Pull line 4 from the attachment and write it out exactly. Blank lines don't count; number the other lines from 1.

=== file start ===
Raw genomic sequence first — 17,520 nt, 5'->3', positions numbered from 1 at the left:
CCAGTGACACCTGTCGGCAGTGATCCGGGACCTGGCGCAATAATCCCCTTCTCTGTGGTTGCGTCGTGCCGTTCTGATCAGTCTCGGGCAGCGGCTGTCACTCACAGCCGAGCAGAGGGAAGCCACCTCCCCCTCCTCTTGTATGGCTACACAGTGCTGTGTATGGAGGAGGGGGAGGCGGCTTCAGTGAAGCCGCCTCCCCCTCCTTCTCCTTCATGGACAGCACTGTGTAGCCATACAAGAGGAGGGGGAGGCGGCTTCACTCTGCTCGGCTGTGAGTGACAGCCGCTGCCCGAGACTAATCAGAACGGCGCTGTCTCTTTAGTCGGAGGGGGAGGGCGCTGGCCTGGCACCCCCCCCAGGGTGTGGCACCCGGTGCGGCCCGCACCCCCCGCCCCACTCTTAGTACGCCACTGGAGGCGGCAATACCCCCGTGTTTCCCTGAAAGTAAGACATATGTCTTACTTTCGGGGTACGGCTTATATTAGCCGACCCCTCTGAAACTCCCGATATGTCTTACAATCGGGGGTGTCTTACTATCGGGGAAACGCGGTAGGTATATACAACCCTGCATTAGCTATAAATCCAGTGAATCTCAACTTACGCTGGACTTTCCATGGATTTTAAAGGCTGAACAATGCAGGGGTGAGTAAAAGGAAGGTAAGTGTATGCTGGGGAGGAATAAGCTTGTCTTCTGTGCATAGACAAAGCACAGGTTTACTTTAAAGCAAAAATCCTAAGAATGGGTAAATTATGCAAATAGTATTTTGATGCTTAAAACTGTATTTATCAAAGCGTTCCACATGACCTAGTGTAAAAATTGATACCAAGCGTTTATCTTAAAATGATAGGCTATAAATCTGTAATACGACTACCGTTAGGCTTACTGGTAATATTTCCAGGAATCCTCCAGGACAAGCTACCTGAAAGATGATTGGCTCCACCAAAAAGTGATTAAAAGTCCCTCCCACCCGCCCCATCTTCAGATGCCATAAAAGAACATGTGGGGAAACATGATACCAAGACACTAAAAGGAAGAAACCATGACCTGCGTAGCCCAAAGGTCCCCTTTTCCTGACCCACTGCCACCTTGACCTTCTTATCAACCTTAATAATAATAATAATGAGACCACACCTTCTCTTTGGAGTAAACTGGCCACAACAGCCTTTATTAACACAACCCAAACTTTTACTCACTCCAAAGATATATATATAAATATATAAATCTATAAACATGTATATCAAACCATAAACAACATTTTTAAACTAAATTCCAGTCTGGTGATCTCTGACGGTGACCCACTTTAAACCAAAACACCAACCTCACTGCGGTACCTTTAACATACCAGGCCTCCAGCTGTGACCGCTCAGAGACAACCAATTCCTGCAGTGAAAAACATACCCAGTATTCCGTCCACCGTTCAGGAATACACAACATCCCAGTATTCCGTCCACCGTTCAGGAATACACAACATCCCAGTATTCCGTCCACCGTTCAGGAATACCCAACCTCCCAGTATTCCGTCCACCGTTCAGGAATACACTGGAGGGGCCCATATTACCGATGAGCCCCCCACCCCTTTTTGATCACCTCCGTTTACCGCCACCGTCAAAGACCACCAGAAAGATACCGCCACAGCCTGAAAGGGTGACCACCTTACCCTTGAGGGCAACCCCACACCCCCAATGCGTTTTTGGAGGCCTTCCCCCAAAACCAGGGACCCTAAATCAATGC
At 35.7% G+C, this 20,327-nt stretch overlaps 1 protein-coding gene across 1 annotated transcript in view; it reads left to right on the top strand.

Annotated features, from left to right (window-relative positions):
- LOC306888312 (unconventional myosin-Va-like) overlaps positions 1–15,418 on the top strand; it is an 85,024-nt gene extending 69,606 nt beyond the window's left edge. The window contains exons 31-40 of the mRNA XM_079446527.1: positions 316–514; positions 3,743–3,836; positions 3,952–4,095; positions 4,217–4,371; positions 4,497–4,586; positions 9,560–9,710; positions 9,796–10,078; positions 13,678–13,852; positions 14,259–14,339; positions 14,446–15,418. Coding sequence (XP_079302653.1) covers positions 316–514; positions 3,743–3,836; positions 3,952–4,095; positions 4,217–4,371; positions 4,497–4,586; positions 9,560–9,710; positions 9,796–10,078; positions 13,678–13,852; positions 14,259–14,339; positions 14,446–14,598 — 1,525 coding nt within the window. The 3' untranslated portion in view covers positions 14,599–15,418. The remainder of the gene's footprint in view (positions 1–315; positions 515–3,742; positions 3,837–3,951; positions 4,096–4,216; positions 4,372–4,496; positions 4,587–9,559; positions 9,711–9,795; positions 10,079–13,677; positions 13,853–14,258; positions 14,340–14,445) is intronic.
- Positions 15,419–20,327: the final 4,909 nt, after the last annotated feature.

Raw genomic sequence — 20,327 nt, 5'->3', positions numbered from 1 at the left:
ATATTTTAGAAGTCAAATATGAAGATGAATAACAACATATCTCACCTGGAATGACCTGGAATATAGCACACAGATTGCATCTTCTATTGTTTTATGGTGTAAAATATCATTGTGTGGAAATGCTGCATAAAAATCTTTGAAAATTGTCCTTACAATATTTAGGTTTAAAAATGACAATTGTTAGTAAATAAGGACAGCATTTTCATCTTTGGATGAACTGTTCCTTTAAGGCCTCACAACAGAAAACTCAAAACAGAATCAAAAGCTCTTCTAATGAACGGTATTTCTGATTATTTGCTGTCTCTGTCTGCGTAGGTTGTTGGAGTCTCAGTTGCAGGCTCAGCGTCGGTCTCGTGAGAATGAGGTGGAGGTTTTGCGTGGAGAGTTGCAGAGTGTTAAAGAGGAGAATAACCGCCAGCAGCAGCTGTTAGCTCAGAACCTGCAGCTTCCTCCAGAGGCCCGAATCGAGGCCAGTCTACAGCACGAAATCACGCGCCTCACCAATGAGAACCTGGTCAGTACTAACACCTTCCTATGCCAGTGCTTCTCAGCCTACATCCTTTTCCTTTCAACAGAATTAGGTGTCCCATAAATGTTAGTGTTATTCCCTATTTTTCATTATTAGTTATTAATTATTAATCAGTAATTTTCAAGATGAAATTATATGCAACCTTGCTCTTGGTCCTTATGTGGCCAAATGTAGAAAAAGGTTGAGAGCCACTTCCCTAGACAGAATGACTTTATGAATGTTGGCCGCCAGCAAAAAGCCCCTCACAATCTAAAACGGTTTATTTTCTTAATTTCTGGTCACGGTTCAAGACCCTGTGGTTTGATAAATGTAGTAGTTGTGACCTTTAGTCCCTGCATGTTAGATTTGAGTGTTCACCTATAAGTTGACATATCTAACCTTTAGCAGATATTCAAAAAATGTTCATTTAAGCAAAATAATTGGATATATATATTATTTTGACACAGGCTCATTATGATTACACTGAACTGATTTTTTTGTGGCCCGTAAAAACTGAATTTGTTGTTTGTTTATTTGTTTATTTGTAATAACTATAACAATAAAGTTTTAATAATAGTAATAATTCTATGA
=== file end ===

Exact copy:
Annotated features, from left to right (window-relative positions):